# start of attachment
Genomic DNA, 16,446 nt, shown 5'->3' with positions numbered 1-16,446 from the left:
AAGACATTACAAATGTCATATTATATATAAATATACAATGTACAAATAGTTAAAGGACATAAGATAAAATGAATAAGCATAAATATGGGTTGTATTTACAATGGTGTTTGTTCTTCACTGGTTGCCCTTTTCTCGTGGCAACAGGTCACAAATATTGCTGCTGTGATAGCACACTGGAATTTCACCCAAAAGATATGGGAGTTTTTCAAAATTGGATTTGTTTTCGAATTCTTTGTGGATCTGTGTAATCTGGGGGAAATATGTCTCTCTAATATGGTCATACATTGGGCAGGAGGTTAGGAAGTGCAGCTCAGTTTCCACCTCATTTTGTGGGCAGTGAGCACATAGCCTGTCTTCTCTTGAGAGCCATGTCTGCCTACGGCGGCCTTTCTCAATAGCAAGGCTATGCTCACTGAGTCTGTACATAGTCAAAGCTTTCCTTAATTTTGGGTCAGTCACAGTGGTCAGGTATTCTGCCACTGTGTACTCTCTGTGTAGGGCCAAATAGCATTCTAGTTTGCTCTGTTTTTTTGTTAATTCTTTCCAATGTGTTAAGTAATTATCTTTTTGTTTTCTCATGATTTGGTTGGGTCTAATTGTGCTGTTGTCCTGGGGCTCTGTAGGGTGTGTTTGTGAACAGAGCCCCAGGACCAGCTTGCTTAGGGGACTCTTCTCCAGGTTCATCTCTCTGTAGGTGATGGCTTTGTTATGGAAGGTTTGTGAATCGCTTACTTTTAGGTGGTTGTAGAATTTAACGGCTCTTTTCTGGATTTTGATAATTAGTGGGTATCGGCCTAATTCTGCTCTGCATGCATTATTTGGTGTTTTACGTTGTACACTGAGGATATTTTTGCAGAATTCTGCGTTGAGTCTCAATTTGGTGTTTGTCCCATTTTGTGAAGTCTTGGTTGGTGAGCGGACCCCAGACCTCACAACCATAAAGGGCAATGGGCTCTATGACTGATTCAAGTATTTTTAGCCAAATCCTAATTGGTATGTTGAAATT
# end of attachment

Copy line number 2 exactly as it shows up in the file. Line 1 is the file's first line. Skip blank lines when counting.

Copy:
AAGACATTACAAATGTCATATTATATATAAATATACAATGTACAAATAGTTAAAGGACATAAGATAAAATGAATAAGCATAAATATGGGTTGTATTTACAATGGTGTTTGTTCTTCACTGGTTGCCCTTTTCTCGTGGCAACAGGTCACAAATATTGCTGCTGTGATAGCACACTGGAATTTCACCCAAAAGATATGGGAGTTTTTCAAAATTGGATTTGTTTTCGAATTCTTTGTGGATCTGTGTAATCTGGGGGAAATATGTCTCTCTAATATGGTCATACATTGGGCAGGAGGTTAGGAAGTGCAGCTCAGTTTCCACCTCATTTTGTGGGCAGTGAGCACATAGCCTGTCTTCTCTTGAGAGCCATGTCTGCCTACGGCGGCCTTTCTCAATAGCAAGGCTATGCTCACTGAGTCTGTACATAGTCAAAGCTTTCCTTAATTTTGGGTCAGTCACAGTGGTCAGGTATTCTGCCACTGTGTACTCTCTGTGTAGGGCCAAATAGCATTCTAGTTTGCTCTGTTTTTTTGTTAATTCTTTCCAATGTGTTAAGTAATTATCTTTTTGTTTTCTCATGATTTGGTTGGGTCTAATTGTGCTGTTGTCCTGGGGCTCTGTAGGGTGTGTTTGTGAACAGAGCCCCAGGACCAGCTTGCTTAGGGGACTCTTCTCCAGGTTCATCTCTCTGTAGGTGATGGCTTTGTTATGGAAGGTTTGTGAATCGCTTACTTTTAGGTGGTTGTAGAATTTAACGGCTCTTTTCTGGATTTTGATAATTAGTGGGTATCGGCCTAATTCTGCTCTGCATGCATTATTTGGTGTTTTACGTTGTACACTGAGGATATTTTTGCAGAATTCTGCGTTGAGTCTCAATTTGGTGTTTGTCCCATTTTGTGAAGTCTTGGTTGGTGAGCGGACCCCAGACCTCACAACCATAAAGGGCAATGGGCTCTATGACTGATTCAAGTATTTTTAGCCAAATCCTAATTGGTATGTTGAAATT